What topics are you tired of? Is it possible we have gone to the wells too many times and there is nothing new to mine?Remember those days of yore when finding the heist team was enough? Or proving someone did not commit suicide?

Friday, September 11, 2015

Friday's Forgotten Books, September 11, 2015

MURDER OF A BEAUTY SHOP QUEEN, Bill Crider (Patti Abbott)

Bill Crider makes writing delightful books look easy. In fact, it is not easy to combine a satisfying crime and its solution with great characters, terrific local color, a wry sense of humor and a style of writing easy to digest. Sheriff Dan Rhoades solves crimes and keeps order (and it is not always simple with a domestic animal population that is as troublesome as their owners, and in the case of feral pigs, no owners) down in Blacklin County, Texas.
In this outing from 2012, Lynn Ashton, a pretty hair stylist has been bashed over the head with a hair dryer. Suspects range from scorned lovers, to jealous wives, to two outsiders who have been scraping the town. Or maybe Lynn saw something she shouldn't have as she waited for a rendezvous with one of her clients. The characters, both new and old, all are the beneficiaries of inventive character development and the conclusion is satisfying and solid.

 The Collected Stories of Stephen Crane (Ed Gorman)

As the prime creator of Realism Stephen Crane shocked the world of letters both in his writing and his personal life. His first book was Maggie: A Girl of The Streets and he spent a good share of his adult life (as much of it as there was--he died at twenty-eight) living with Cora Taylor, the madame of a brothel. He wrote dozens of short stories as well as his masterpiece The Red Badge of Courage.

While he was accepted and praised by the literary critics of the time, he was frequently derided for the pessimism and violence of his stories. He brought "the stink of the streets" into literature as one reviewer said. But his streets could be found all over America, not just in the cities.

The Open Boat, The Blue Hotel, The Bride Comes to Yellow Sky, Shame and The Upturned Face give us portraits of different Americas. As I was rereading them lately I realized that they all have two things in common--their utter sense of social isolation and the intensity of their telling. Hemingway always put up The Blue Hotel as one of the most intense-"bedeviled"--stories in our language and man he was right. The fist fight in the blizzard on the blind side of the barn is one of those most hellish insane scenes I've ever read. And the ironic words at the last honestly gave me chills, even though I knew what was coming. His years as a journalist gave him a compassion for society's discards no matter where they lived or what color they happened to be.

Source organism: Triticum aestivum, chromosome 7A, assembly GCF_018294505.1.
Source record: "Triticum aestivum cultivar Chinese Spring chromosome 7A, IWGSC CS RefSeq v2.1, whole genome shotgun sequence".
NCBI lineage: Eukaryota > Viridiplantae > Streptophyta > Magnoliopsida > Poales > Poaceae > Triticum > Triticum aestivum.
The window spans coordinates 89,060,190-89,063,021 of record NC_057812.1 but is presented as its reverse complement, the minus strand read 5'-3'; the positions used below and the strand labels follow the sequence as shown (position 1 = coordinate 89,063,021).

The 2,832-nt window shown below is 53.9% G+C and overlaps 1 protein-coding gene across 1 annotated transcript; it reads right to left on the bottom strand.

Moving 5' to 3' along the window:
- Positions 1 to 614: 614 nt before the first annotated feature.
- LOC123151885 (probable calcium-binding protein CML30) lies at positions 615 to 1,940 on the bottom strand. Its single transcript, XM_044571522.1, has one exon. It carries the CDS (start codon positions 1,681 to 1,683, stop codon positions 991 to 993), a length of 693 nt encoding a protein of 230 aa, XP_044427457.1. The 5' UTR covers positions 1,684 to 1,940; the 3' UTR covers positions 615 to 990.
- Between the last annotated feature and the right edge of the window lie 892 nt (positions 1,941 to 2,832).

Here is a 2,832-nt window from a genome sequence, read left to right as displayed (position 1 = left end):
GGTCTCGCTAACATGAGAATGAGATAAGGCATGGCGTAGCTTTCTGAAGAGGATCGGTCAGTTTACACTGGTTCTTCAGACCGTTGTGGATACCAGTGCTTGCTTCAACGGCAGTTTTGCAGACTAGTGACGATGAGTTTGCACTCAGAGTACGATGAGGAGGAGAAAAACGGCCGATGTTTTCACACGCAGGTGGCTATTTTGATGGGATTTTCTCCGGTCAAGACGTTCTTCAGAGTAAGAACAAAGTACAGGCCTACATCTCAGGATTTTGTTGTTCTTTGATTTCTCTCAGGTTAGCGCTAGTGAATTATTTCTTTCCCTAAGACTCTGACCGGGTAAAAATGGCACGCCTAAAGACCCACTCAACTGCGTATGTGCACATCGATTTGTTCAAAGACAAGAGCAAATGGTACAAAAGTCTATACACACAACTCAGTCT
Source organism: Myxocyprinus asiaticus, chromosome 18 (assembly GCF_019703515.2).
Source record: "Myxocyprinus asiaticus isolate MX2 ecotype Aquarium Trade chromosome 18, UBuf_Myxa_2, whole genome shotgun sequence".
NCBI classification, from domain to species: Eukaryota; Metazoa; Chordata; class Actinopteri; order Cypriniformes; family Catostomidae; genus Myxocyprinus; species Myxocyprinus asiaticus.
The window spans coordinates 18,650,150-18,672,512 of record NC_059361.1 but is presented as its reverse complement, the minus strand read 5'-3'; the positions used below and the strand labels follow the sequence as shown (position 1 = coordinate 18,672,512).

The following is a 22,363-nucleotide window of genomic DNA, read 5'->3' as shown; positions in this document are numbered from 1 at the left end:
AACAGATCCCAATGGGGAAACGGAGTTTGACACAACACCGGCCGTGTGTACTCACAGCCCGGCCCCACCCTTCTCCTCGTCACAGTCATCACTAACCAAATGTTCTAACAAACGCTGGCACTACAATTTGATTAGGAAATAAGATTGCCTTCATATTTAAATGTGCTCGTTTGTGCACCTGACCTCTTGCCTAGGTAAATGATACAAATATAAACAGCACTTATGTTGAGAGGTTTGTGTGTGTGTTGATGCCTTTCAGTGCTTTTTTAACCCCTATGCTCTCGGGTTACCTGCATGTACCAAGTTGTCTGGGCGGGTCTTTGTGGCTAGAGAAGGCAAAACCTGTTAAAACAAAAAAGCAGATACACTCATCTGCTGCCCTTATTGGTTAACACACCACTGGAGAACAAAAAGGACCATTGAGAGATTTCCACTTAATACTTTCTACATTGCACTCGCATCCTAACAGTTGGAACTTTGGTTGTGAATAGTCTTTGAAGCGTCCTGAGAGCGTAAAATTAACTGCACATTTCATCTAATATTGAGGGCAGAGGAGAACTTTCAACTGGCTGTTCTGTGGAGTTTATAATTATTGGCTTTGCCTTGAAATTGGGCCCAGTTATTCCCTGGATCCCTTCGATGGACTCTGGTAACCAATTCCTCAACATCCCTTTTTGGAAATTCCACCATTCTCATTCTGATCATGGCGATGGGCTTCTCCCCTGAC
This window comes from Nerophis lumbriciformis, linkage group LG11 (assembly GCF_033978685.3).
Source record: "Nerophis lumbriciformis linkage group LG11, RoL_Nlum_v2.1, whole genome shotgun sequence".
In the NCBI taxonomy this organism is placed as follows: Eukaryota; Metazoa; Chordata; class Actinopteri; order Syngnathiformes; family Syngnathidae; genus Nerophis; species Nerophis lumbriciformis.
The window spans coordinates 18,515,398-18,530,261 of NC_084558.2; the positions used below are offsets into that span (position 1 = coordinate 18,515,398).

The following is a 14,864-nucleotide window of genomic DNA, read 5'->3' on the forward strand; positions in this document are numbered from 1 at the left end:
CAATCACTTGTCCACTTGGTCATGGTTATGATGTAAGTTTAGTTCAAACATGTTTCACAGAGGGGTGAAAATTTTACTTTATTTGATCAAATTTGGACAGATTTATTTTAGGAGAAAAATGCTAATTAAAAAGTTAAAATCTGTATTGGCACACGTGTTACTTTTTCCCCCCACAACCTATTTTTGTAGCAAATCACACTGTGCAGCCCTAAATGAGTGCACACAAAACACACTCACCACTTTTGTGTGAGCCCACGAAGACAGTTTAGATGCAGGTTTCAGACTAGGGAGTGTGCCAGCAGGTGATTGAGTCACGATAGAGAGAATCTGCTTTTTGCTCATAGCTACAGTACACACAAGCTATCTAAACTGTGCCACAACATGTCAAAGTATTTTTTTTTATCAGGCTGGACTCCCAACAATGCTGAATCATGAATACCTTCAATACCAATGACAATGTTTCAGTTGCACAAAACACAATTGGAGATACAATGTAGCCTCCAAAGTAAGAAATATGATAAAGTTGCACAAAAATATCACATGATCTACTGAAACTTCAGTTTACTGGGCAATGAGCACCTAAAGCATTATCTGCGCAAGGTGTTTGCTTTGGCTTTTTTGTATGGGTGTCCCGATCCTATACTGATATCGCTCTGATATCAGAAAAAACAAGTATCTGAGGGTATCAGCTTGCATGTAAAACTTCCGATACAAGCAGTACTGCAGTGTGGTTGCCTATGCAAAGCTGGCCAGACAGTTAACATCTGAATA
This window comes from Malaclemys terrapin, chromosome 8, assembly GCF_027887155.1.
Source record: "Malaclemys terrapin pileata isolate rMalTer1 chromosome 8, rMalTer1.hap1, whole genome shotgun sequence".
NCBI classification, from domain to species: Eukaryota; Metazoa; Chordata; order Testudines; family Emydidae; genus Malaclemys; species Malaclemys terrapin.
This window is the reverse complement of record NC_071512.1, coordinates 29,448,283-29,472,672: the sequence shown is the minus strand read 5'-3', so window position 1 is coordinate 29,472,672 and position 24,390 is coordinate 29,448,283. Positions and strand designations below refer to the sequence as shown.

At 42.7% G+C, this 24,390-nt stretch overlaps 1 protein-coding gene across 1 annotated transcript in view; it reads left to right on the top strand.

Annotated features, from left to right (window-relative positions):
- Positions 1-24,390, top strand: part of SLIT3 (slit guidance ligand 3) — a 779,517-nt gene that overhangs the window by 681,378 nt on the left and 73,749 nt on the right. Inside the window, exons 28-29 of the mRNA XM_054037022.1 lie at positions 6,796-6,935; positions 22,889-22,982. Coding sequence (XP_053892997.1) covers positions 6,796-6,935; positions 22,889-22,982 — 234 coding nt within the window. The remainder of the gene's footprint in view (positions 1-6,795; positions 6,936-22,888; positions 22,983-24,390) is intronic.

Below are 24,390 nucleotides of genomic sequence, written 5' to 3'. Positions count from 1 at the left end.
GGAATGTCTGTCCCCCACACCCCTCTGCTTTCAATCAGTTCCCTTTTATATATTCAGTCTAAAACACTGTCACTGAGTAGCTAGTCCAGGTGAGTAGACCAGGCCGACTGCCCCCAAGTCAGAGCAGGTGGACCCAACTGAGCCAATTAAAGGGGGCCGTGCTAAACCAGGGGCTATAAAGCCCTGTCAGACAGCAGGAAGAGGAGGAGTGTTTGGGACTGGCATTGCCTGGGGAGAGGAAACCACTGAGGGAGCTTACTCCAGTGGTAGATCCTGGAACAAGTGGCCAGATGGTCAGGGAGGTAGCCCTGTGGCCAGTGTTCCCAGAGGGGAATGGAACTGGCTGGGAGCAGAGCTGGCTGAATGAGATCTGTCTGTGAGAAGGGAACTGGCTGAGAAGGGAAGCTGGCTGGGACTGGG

His sense of place changed writing. Whether he was writing about the slums of Brooklyn or the endless ghostly plains of Nebraska in winter, his early years as a poet gave his images true clarity and  potency. One critic of the time said his stories were possessed of "a filthy beauty" and that nails it. 

Only a few of his stories are taught today; Red Badge is mandatory in schools. But in the many collections available of his stories you find a passion for life and language that few writers have ever equaled. Too many American masters get lost in the shuffle of eras. Crane is not only an artist he's one of the finest storytellers I've ever read.

Sergio Angelini, HEAT, Ed McBain
Yvette Banek. PASTIME, Robert Parker
Mark Baler, B IS FOR BURGLAR, Sue Grafton
Joe Barone, THE PATRIARCH, Martin Walker
Les Blatt, DIVIDEND ON DEATH, Brett Halliday
Brian Busby, MURDER WITHOUT REGRET, E. Louise Cushman
Bill Crider, A STRANGE KIND OF LOVE, Sheldon Lord (Lawrence Block)
Martin Edwards, KNOCK,MURDER, KNOCK, Harriet Rutland
Curt Evans, DEATH COMES TO TEA, Theodora DuBois
Ed Gorman, SATURDAY GAMES, Brown Meggs
John Hegenberger, TIMESCAPE, Gregory Benford
Rick Horton, TIMES WITHOUT NUMBERS, John Bruner
Jerry House, COME TELL ME HOW YOU LIVE, Agatha Christie Malloran
Nick Jones, THE SCORE, Donald Westlake